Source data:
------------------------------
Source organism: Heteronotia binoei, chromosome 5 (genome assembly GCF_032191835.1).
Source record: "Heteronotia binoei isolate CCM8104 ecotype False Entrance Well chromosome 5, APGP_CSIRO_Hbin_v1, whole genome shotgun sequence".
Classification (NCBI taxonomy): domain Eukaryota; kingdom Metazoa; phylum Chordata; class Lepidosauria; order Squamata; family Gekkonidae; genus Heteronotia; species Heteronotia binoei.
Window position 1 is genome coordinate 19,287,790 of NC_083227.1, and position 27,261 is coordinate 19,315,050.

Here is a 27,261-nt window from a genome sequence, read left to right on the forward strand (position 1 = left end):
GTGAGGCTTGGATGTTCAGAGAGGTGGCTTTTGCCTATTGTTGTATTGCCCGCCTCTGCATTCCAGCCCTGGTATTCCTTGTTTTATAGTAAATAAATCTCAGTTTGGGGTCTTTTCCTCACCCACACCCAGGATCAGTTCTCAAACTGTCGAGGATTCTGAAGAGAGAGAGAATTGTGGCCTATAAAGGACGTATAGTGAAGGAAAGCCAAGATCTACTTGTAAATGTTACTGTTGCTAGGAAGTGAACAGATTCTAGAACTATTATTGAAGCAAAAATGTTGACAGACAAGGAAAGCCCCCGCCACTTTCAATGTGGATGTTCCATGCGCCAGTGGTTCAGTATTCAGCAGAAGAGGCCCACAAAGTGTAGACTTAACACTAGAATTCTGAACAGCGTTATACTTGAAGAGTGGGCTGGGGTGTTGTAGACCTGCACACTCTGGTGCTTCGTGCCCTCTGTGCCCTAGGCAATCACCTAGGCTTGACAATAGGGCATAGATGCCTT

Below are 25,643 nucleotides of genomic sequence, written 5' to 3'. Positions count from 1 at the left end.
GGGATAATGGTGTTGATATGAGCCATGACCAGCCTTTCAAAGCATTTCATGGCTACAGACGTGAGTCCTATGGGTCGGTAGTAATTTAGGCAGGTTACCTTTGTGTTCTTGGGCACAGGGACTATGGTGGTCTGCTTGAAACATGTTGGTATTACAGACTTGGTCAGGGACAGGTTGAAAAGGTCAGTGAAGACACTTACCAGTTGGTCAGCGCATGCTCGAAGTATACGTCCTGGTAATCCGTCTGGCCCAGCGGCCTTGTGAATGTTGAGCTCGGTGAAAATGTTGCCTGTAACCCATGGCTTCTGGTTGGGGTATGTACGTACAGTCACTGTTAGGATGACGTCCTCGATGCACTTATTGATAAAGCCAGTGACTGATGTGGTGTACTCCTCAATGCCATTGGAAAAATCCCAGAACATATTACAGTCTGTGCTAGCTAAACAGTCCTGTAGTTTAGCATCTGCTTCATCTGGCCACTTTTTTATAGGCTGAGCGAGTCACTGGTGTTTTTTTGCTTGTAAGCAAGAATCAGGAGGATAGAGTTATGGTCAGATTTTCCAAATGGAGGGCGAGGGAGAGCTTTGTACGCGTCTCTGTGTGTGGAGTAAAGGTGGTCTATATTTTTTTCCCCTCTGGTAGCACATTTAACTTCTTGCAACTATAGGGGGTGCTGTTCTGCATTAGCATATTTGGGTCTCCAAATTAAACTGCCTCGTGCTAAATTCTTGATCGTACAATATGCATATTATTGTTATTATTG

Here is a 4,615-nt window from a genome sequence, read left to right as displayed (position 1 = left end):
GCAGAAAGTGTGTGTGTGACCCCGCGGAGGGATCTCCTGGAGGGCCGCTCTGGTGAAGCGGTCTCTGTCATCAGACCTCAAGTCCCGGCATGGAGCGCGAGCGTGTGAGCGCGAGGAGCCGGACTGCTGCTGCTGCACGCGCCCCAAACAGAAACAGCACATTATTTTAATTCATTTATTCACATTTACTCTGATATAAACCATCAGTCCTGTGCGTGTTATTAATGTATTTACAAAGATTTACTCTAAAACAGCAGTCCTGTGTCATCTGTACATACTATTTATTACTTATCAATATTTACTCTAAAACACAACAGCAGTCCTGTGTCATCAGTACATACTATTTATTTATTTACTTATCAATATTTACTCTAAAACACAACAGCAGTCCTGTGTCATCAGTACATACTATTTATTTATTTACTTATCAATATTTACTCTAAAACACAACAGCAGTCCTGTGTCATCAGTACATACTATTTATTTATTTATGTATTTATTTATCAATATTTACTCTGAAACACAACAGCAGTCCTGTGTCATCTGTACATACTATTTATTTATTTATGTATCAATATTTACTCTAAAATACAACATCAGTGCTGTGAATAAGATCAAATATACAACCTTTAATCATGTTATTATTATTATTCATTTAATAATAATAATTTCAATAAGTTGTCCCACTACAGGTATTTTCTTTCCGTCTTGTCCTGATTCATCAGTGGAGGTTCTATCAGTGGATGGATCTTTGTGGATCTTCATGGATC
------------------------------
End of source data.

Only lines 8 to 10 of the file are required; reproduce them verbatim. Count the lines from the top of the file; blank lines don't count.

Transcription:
GGGATAATGGTGTTGATATGAGCCATGACCAGCCTTTCAAAGCATTTCATGGCTACAGACGTGAGTCCTATGGGTCGGTAGTAATTTAGGCAGGTTACCTTTGTGTTCTTGGGCACAGGGACTATGGTGGTCTGCTTGAAACATGTTGGTATTACAGACTTGGTCAGGGACAGGTTGAAAAGGTCAGTGAAGACACTTACCAGTTGGTCAGCGCATGCTCGAAGTATACGTCCTGGTAATCCGTCTGGCCCAGCGGCCTTGTGAATGTTGAGCTCGGTGAAAATGTTGCCTGTAACCCATGGCTTCTGGTTGGGGTATGTACGTACAGTCACTGTTAGGATGACGTCCTCGATGCACTTATTGATAAAGCCAGTGACTGATGTGGTGTACTCCTCAATGCCATTGGAAAAATCCCAGAACATATTACAGTCTGTGCTAGCTAAACAGTCCTGTAGTTTAGCATCTGCTTCATCTGGCCACTTTTTTATAGGCTGAGCGAGTCACTGGTGTTTTTTTGCTTGTAAGCAAGAATCAGGAGGATAGAGTTATGGTCAGATTTTCCAAATGGAGGGCGAGGGAGAGCTTTGTACGCGTCTCTGTGTGTGGAGTAAAGGTGGTCTATATTTTTTTCCCCTCTGGTAGCACATTTAACTTCTTGCAACTATAGGGGGTGCTGTTCTGCATTAGCATATTTGGGTCTCCAAATTAAACTGCCTCGTGCTAAATTCTTGATCGTACAATATGCATATTATTGTTATTATTG

Here is a 4,615-nt window from a genome sequence, read left to right as displayed (position 1 = left end):
GCAGAAAGTGTGTGTGTGACCCCGCGGAGGGATCTCCTGGAGGGCCGCTCTGGTGAAGCGGTCTCTGTCATCAGACCTCAAGTCCCGGCATGGAGCGCGAGCGTGTGAGCGCGAGGAGCCGGACTGCTGCTGCTGCACGCGCCCCAAACAGAAACAGCACATTATTTTAATTCATTTATTCACATTTACTCTGATATAAACCATCAGTCCTGTGCGTGTTATTAATGTATTTACAAAGATTTACTCTAAAACAGCAGTCCTGTGTCATCTGTACATACTATTTATTACTTATCAATATTTACTCTAAAACACAACAGCAGTCCTGTGTCATCAGTACATACTATTTATTTATTTACTTATCAATATTTACTCTAAAACACAACAGCAGTCCTGTGTCATCAGTACATACTATTTATTTATTTACTTATCAATATTTACTCTAAAACACAACAGCAGTCCTGTGTCATCAGTACATACTATTTATTTATTTATGTATTTATTTATCAATATTTACTCTGAAACACAACAGCAGTCCTGTGTCATCTGTACATACTATTTATTTATTTATGTATCAATATTTACTCTAAAATACAACATCAGTGCTGTGAATAAGATCAAATATACAACCTTTAATCATGTTATTATTATTATTCATTTAATAATAATAATTTCAATAAGTTGTCCCACTACAGGTATTTTCTTTCCGTCTTGTCCTGATTCATCAGTGGAGGTTCTATCAGTGGATGGATCTTTGTGGATCTTCATGGATC